Since joining Lab Coast in October 2012 she’s had to learn a deep constantly growing discography of short terse and weird pop songs. “It’s nice to just focus on guitar and just how I’m playing… and also learn a shitload of songs. They have so many songs because they’re so short.”

That experience is ushering Smith out of her own comfort zone. “When you’re just used to playing your own stuff all the time playing in another band is nice because it’s not like you at all” she says. “Even how a song is formed the formula is totally different. You just start to pick up on that kind of stuff.”

So what does a Samantha Savage Smith album sound like after she’s spent a year playing guitar in a noise-pop band and hanging out with the dude who throws Calgary’s best experimental free-jazz shows? Not as strange as you might expect.

“Did I lash out with all my angst?” Smith asks joking about her departure in sound. “Not really…. The fact is the songs are different. That’s the kind of songs I wanted to write then. This is the kind of songs I want to write now.”

Smartly Smith’s evolving sound has been captured with a heavy dose of subtlety. Even compared to Tough Cookie which was loud and upfront in its earnestness the new record was captured with enough distance to feel mysterious. The instrumentation is sparse with most songs built on the trio’s firm backbone of guitar bass and drums.

It’s far from an empty shell however — there are little treats if you look for them like the New Pornographers-esque piano accents in “Til We Are Found” the twee-leaning handclaps of “Fine Lines” or the horns that close out “Barely Lit.” The flourishes don’t beat you over the head but when you find them you’ll be enamoured.

Smith’s songwriting has also reached a new level of maturity. Whereas previous tracks worked as vehicles for her acrobatic vocal delivery the new songs stand on their own marked by their forward-thinking arrangements and carved-out identities.

Opener “It’s a Burn” takes a chilly guitar tone and weaves it into a complex pop song progressively switching rhythms and riffs between its verse and chorus; “Higher Than Above” is a regal anthem that stuns with its rolling guitars and haunting back-up vocals; “Habit Forming” is a confident mid-tempo composition that recalls the best moments of Sunday-afternoon indie-pop bands like the Innocence Mission. Each song is a strong stand-alone statement but it all fits into the album’s cool understated pop aesthetic.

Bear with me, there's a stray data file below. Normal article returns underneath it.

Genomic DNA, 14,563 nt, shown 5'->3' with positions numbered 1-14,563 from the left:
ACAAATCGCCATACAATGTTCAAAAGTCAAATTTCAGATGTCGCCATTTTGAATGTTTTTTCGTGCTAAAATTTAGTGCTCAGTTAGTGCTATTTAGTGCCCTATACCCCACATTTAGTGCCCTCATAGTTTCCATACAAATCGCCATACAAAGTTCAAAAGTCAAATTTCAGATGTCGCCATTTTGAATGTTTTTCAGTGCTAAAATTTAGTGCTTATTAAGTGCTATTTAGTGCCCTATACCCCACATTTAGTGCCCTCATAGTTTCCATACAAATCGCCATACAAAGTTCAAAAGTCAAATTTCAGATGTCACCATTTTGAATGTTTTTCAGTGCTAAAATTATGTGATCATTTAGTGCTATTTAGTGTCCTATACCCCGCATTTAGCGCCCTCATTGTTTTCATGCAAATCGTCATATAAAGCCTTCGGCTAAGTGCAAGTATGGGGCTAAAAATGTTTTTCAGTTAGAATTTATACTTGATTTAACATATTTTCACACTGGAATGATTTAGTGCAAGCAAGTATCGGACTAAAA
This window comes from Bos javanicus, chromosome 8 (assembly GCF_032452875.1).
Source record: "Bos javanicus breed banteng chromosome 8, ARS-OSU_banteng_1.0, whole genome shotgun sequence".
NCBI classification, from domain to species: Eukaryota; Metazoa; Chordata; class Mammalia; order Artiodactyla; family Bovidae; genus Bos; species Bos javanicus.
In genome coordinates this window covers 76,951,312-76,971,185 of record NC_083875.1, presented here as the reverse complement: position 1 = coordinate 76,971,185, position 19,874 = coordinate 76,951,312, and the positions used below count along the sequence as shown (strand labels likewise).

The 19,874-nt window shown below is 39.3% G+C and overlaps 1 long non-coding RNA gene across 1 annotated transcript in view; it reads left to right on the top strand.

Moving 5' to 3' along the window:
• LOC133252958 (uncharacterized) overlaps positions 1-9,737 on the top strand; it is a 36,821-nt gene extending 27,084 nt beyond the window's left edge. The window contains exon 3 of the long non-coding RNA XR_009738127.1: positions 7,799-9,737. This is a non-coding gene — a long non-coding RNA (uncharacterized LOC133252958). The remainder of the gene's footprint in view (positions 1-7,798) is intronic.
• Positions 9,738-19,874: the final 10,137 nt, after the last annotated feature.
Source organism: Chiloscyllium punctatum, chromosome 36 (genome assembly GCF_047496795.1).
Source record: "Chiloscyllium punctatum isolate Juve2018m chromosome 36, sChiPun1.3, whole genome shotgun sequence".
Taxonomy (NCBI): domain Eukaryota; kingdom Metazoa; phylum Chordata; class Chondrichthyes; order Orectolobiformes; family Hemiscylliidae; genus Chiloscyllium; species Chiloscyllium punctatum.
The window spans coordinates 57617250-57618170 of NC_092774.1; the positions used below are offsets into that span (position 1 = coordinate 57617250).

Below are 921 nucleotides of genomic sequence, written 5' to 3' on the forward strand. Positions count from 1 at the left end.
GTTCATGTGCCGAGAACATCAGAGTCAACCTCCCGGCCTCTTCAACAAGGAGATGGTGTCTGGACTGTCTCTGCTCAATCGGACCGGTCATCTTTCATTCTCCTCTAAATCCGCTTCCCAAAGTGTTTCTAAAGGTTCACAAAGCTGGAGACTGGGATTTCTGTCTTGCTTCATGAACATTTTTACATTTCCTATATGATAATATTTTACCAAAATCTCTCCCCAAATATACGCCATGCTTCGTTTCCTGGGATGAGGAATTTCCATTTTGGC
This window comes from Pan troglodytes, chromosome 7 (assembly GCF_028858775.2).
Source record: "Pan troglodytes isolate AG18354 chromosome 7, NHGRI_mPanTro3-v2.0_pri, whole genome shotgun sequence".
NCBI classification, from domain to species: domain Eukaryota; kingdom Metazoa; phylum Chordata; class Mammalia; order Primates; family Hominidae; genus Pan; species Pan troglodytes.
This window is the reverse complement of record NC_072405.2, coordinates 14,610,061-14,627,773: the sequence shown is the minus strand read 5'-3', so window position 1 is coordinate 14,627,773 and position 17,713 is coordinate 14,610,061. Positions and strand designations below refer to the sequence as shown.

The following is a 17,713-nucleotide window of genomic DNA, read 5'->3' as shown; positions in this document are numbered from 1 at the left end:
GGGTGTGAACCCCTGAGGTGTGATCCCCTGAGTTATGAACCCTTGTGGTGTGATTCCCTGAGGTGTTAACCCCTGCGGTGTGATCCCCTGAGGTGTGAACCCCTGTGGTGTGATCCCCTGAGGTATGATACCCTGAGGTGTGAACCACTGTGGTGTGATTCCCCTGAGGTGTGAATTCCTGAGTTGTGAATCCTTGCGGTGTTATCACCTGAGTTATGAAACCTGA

It’s the sort of hushed well-crafted record that’d be perfect for repeat listens all winter but it’ll probably be a little while before it’s available for mass consumption. In fact the songs were only recently given proper titles. “It Makes No Difference” the album’s slow-burning centrepiece that ebbs and flows with woozy dynamics and harmonizing vocals was accidentally named after Sum 41’s suburban skate park fist-pumper.

“I don’t like naming songs” Smith admits. “I sat down for like two hours and we just made name options for each one…. I remembered that I sing ‘It Makes No Difference’ and I was like ‘Oh my God shit!’” Internally the band still refer to their songs by their working titles. On any given setlist you’ll find the tracks “Sum 41” “Pizza” and “Higher From a Bong.”

Then there’s the issue of finding someone to release the record. Tough Cookie was financed by Smith along with Matheson who relaunched his Western Famine imprint.

The album later ended up getting distribution through Toronto indie powerhouse Arts & Crafts and the two made their money back. She’s willing to self-release again if she has to but she’ll shop it around to different labels first.

That’s not to say she has delusional fantasies in mind. Since picking up her dad’s guitar as a preteen and making what she describes as “horrifying” demos she’s just been letting opportunities present themselves. Now she’d just like the opportunity to keep going.

“I would love to be able to tour a lot and work on different recordings” she says. “The only thing is time and managing to balance working a couple jobs…. The goal is to keep at it. It can be a little tough sometimes especially financially. I just want to keep playing not even my own stuff but in other bands too. I want to stay functioning in life and be able to make everything work without pulling my hair out.”

Tags: